In the summer, Primark announced plans to expand the number of its stores in the US and Cath Kidston declared it would expand its operations into India, while Poundland is also being geared up for global expansion, following its purchase by Steinhoff International in August. These are all great cases of how to launch a business overseas. But international expansion can be risky even retail giants such as Tesco, Sainsbury’s and Target have found it difficult Tesco withdrew its Kippa brand from Turkey this summer. But there are a few key steps you can take to ensure you launch a business overseas with the best chance of success.
(1) Identifying your reason to exist
One of the first steps in how to launch a business overseas lies in identifying if there’s a genuine need and desire for the business in your chosen country or region. This may sound obvious, but you?d be surprised how many companies fail to follow this basic rule. Take Tesco for example. Its Fresh & Easy format launched in America in 2007, but by 2013 had pulled out of the country at a cost of $1.3bn.
It had all started so well. The supermarket spent close to two decades contemplating its move to the US market, and invested two years of time and money into intensive on-the-ground research, even sending senior executives to live with Californian families to observe the way they shopped and ate. ButAccording to experts it ignored its research, and set-up its Fresh and Easy format in the way it wanted, rather than listening to its future customers not the best?way to launch a business overseas.
Its small-format, neighbourhood stores conflicted with a car-dependent, buy-in-bulk culture among US shoppers, and it initially relied heavily on self-service tills a huge turn-off for American customers who value good service. The format was simply too alien to Americans, and therefore failed to catch-on.
(2) Test on a small scale before you launch a business overseas
Compare this to successful British businesses that launched in America such as Pret A Manger and it is easy to see the defining factors of success. Pret spent ten?years refining its offering via a single store in New York. Taking on board customer insights and feedback apparently its sandwiches had too much mayo in for America’s palate! It refined its offering until it had a business which it knew would be a success. The sandwich retailer has now successfully expanded across the country.
Another savvy approach to testing an idea out is those businesses that open pop-ups overseas. Businesses are getting bolder in the way they do their field research rapidly prototyping with consumers to understand how their offering works in new markets. Popular American burger joint “In-N-Out” trialled pop-up concepts in both Sydney and London this year; the “get it while you can” temporary nature of the format meant there were queues from the early hours with people eager to try the product. Consumers are familiar with pop-ups and like the concept; it’s a sound move for brands to gain acceptance of trial formats and get valuable feedback in one fell swoop.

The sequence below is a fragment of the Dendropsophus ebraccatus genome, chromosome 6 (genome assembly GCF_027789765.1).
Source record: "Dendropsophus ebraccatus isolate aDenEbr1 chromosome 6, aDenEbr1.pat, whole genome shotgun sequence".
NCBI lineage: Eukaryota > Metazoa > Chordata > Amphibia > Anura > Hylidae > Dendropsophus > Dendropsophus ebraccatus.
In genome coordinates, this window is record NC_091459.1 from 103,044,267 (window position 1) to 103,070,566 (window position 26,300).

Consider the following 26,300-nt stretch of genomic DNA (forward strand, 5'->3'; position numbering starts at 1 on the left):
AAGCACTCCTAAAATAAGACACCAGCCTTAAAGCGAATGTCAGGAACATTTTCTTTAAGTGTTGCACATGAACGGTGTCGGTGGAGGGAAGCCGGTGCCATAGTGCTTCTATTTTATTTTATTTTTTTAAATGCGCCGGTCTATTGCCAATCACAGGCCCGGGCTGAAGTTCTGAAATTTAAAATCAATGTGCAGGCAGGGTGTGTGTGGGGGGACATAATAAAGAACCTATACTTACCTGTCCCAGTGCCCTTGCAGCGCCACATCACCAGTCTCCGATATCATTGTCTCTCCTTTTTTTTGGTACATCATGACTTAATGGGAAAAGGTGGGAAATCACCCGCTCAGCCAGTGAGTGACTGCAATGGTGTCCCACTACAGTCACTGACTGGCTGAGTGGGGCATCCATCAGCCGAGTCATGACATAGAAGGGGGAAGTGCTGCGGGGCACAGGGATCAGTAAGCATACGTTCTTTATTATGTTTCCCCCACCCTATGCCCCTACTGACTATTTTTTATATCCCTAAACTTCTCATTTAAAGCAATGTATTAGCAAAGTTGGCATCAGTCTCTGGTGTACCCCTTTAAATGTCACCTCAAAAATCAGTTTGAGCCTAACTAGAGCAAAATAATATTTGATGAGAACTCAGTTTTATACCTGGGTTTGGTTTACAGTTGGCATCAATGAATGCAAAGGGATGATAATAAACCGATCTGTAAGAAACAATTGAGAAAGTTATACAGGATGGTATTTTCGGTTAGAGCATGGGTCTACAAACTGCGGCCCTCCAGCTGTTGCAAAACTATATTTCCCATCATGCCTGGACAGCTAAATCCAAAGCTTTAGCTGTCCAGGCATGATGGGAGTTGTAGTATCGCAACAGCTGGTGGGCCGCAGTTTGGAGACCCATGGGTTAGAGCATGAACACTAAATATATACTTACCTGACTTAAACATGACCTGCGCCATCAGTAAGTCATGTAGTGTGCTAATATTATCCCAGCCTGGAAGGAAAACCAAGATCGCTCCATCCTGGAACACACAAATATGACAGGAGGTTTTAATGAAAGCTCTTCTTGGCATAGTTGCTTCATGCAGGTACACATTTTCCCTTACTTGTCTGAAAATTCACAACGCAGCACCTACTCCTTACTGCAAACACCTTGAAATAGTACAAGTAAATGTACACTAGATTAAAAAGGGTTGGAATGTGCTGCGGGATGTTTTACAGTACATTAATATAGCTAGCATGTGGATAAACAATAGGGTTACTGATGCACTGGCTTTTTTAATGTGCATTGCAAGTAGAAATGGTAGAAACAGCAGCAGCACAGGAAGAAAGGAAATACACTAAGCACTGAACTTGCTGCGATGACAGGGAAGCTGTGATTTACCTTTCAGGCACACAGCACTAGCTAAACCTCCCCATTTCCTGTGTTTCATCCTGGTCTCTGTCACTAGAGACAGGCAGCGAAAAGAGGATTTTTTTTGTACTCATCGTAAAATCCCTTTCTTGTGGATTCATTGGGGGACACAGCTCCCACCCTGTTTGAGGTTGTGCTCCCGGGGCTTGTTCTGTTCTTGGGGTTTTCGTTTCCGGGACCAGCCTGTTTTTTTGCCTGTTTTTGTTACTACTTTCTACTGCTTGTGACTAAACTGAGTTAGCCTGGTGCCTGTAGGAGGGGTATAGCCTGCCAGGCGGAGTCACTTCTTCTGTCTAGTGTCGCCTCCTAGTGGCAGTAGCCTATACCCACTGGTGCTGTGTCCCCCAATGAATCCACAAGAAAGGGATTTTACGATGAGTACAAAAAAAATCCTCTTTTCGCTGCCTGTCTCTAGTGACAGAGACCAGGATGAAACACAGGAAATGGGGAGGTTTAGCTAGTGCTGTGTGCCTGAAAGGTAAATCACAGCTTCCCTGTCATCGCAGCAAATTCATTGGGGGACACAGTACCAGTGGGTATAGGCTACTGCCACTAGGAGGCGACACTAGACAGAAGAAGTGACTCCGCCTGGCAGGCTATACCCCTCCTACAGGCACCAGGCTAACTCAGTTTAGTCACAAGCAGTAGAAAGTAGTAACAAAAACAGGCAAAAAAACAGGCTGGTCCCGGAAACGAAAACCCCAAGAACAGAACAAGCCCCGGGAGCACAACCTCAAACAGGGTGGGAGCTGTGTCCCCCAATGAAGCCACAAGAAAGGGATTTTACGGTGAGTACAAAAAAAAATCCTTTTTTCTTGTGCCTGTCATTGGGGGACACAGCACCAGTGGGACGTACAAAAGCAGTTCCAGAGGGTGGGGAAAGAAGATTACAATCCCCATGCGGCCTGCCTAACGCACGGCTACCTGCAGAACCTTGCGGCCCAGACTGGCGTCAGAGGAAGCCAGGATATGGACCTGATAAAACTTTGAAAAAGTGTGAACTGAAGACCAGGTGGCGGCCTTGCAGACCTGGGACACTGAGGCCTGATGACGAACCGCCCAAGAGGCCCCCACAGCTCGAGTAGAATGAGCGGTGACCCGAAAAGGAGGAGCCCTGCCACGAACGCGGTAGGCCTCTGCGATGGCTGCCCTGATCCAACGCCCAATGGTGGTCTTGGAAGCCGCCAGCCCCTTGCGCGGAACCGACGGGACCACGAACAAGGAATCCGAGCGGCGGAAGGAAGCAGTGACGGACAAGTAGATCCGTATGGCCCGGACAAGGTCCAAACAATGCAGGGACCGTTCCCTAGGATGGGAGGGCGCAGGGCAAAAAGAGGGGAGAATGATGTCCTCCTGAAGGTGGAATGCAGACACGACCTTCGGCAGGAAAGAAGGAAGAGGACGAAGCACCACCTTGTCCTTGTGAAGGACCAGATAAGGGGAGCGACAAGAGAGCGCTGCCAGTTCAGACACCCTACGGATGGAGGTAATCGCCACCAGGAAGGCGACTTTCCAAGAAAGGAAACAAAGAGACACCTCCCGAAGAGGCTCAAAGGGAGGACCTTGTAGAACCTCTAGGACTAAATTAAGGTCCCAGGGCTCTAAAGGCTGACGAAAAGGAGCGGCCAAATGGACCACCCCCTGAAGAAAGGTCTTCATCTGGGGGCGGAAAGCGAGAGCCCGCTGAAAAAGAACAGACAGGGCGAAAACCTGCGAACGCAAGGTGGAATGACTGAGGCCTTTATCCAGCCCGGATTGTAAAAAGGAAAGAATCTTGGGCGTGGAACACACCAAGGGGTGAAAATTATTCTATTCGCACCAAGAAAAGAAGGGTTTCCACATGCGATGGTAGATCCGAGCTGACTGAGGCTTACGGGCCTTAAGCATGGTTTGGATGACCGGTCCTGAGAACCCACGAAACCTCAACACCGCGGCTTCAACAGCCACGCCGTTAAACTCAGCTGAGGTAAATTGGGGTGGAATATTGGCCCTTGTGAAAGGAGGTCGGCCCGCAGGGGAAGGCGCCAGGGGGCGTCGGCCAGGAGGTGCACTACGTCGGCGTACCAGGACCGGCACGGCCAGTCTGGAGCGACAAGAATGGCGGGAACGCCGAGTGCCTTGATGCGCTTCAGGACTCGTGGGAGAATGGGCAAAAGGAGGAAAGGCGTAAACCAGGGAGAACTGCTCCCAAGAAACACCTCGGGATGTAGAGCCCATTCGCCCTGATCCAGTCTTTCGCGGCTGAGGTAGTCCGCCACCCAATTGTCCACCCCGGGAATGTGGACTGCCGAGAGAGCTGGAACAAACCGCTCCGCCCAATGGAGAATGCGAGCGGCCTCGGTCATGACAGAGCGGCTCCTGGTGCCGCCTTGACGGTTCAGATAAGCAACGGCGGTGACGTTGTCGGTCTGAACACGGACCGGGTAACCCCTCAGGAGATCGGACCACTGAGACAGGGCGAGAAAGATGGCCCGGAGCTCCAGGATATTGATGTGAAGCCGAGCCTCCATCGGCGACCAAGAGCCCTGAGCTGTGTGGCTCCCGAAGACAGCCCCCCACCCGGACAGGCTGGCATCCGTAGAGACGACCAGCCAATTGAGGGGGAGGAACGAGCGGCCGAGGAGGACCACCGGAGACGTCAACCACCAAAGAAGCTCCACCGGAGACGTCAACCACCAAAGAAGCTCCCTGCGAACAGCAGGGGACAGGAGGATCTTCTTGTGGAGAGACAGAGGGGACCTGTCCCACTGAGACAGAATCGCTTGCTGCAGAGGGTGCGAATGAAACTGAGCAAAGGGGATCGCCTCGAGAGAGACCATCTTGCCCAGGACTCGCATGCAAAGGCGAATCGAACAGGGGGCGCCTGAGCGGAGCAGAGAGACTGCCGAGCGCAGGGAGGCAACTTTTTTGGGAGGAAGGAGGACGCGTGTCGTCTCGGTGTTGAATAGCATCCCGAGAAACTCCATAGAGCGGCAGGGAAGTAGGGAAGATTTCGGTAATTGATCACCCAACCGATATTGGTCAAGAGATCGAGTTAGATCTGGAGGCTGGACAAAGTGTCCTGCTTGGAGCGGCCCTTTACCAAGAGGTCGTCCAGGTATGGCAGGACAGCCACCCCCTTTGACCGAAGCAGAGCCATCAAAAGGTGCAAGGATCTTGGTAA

(3) Analyse sales data to inform your next move
Tesco’s failure is a lesson in how you must put the customer and their needs at the centre of your expansion strategy. If it had followed its research, then the supermarket’s venture might not have fallen down so badly. Your business launch strategy needs to be led by the people who buy your products. This is where analysing sales patterns and data is important. If you’re receiving increasing amounts of orders from a specific territory, then look into whether it’s plausible for you to launch in that country.
But it’s not just your own data that you should be analysing. General sales trends can give you unique insights that can unlock success for your company. Entrepreneur Maxime Legardez did this with his beautician booking service Vaniday. He identified Brazil as the first market to launch into, down to the fact it’s the third largest beauty and personal care market in the world, but most of the country’s quarter million beauty salons had no online booking service. So there was a clear demand for his business.
(4) Understand cultural nuances and tastes
If you’ve identified the reason to exist, analysed sales patterns and know where your future customers are going to be, then one final point which should underpin everything lies in understanding cultural nuances. Despite globalisation, customers still identify themselves and their country as a separate culture. Businesses that adopt a one-sized-fits-all model, and fail to adapt culturally are the ones that fail to identify and work with the nuances and idiosyncrasies of that country.
Sainsbury’s launched new stores in Egypt during the Arab-Spring, and failed to recognise and understand the anti-Western sentiment present in the national psyche at the time. Another spectacular fail is the P&G’s Pampers ad which ran in Japan. The nappy brand repurposed an ad featuring an animated stork delivering diapers to homes, dubbed in Japanese. But to P&G’s dismay, the campaign failed to build the market. It was only until some belated consumer research revealed consumers were confused about why a giant bird was delivering diapers. According to Japanese folklore, giant peaches that float on the river bring babies to deserving parents not storks.
As a business looking to expand overseas, the benefits are obvious. Launch successfully, and that equals more revenue and a stepping stone to future global expansion. But you must understand the consumer in the market of your choice research into what they want, when they want it and if it fits culturally. Nail all three, and your business can thrive.
Michelle Mitchell is strategy director at Five by Five.